What is Global Warming?
Our world is getting warmer. And based on the measurements that we have available to us since record keeping first began in 1880’s, the facts seem to bear this conclusion out. This is the trend is what we are referring to when we use the phrase ‘global warming.’ The term ‘global warming’ is defined as the gradually increasing trend in the overall temperature of the earth’s atmosphere. In searching for the roots of this problem, we can trace it back to the beginning of the industrial revolution, around the mid to late 1700’s, when humanity first began using fossil fuels for large-scale industry.
Historians inform us that the main features of the Industrial Revolution involved the use of new basic materials, such as iron and steel, as well as the first wide-spread use of new energy sources, including coal, petroleum, and most importantly, the internal-combustion engine. These energy sources, coupled with a new organization we know as the ‘factory system’, enabled a whole new world of specialization and mass production. These technological changes are just a few of the things that made possible a tremendously increased use of our natural resources and the resulting mass production of manufactured goods.
But the burning of fossil fuels, harvested from deep inside the earth, resulted in the release of what scientists call ‘greenhouse gases’ into the atmosphere. And it is generally accepted today that the time period following the industrial revolution is when the progress of global warming began to grow at a historically unprecedented rate. These gases trap in the warmth provided by the sun, and as a result cause surface and air temperatures to increase. The Intergovernmental Panel on Climate Change tells us that it is ‘extremely likely’ that human activity, in the form of the burning of fossil fuels, is the predominant cause of global warming.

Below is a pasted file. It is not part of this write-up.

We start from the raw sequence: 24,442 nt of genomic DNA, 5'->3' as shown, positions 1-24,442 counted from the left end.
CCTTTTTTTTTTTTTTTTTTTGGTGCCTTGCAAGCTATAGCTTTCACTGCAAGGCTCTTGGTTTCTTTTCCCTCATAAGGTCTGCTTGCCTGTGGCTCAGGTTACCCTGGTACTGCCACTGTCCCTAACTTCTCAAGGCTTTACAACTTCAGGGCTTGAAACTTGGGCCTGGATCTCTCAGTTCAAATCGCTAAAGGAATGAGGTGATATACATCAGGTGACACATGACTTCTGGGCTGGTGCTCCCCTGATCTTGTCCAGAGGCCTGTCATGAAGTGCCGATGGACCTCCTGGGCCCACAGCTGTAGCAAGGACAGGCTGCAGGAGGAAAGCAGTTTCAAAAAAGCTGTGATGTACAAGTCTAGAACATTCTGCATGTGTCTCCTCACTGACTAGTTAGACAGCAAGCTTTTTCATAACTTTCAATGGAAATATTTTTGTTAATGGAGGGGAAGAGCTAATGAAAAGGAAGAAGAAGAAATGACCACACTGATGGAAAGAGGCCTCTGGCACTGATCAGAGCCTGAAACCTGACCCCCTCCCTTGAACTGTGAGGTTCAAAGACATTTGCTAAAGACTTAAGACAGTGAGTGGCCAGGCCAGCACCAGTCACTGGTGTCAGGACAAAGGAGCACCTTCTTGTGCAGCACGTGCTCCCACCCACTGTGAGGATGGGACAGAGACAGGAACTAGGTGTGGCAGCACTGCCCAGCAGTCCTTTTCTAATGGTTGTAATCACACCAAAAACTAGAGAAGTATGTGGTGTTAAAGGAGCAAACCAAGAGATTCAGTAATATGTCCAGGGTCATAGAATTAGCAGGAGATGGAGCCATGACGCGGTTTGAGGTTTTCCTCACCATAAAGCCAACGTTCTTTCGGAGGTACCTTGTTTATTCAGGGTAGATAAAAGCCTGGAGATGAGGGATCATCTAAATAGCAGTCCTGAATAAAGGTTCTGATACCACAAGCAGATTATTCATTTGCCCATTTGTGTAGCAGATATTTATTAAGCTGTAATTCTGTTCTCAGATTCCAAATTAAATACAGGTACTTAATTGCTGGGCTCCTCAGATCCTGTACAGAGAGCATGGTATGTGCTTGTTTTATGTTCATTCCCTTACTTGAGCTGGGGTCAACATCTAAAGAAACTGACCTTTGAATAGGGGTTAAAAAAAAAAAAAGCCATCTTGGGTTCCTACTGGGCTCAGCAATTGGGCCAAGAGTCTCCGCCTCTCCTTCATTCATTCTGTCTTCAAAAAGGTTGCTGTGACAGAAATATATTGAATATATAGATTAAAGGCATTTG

This warming trend is something that scientists have known about for a long time. Even when the industrial revolution was just a baby, long before computers existed, the basics of global warming and the greenhouse effect were figured out and described by chemist Svante Arrhenius, a Swedish scientist and eventual Nobel Prize winner. Arrhenius estimated the effect of industrial activity and the burning of fossil fuels on global temperature, but if anything, he may have underestimated how much warming would take place.
Here are the numbers that we have available for us today:- According to the National Oceanic and Atmospheric Administration, the earth’s combined land and ocean temperature has increased at an average rate of 0.13 degrees Fahrenheit ( 0.08 degrees Celsius) per decade since 1880. In addition, the average rate of increase after 1981 has more than doubled to 0.32°F (0.18°C ) per decade.
Some of the specific human activities that have an influence on global warming? Our means of transportation, (the gasoline and oil that we burn in our automobiles), the cutting down of our forests, and our agricultural practices, just to name a few. In order to understand how these factors effect climate change, let’s take a closer look at them, starting with the greenhouse gases and the concept called the greenhouse effect..
Next up: What are greenhouse gases?